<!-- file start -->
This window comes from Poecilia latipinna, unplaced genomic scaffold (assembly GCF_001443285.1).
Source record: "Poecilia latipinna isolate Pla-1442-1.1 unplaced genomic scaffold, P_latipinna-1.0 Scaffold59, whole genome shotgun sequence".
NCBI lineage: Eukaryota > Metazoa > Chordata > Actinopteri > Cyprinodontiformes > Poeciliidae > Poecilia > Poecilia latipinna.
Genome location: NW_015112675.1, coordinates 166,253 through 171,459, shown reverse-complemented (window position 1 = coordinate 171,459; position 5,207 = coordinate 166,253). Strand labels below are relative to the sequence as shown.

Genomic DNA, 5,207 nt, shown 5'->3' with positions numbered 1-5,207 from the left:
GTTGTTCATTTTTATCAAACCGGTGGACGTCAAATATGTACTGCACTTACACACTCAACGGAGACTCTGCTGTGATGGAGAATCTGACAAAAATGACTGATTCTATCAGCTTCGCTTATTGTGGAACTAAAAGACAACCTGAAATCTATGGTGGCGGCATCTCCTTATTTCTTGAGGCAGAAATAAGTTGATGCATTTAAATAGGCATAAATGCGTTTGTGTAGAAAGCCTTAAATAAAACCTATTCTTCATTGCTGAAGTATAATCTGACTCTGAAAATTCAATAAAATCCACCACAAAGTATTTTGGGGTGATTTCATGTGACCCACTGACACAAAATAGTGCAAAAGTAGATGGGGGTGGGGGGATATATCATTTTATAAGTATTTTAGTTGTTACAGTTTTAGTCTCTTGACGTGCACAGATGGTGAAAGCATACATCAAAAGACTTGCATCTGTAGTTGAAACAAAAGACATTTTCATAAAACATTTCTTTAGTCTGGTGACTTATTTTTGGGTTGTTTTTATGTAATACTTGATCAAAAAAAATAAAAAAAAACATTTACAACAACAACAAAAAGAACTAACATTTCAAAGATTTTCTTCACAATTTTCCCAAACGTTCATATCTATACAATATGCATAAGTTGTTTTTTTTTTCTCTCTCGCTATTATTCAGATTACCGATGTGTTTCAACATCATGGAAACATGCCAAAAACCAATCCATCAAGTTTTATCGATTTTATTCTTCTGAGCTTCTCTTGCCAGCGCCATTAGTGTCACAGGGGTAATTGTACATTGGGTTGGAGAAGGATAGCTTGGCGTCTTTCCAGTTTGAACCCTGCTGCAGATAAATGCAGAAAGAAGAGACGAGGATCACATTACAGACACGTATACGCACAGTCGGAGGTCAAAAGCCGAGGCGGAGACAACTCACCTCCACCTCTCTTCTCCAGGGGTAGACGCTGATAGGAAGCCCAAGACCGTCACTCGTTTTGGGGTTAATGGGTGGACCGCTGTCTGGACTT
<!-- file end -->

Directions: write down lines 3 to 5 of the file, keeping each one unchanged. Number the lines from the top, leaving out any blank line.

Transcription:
NCBI lineage: Eukaryota > Metazoa > Chordata > Actinopteri > Cyprinodontiformes > Poeciliidae > Poecilia > Poecilia latipinna.
Genome location: NW_015112675.1, coordinates 166,253 through 171,459, shown reverse-complemented (window position 1 = coordinate 171,459; position 5,207 = coordinate 166,253). Strand labels below are relative to the sequence as shown.

Genomic DNA, 5,207 nt, shown 5'->3' with positions numbered 1-5,207 from the left: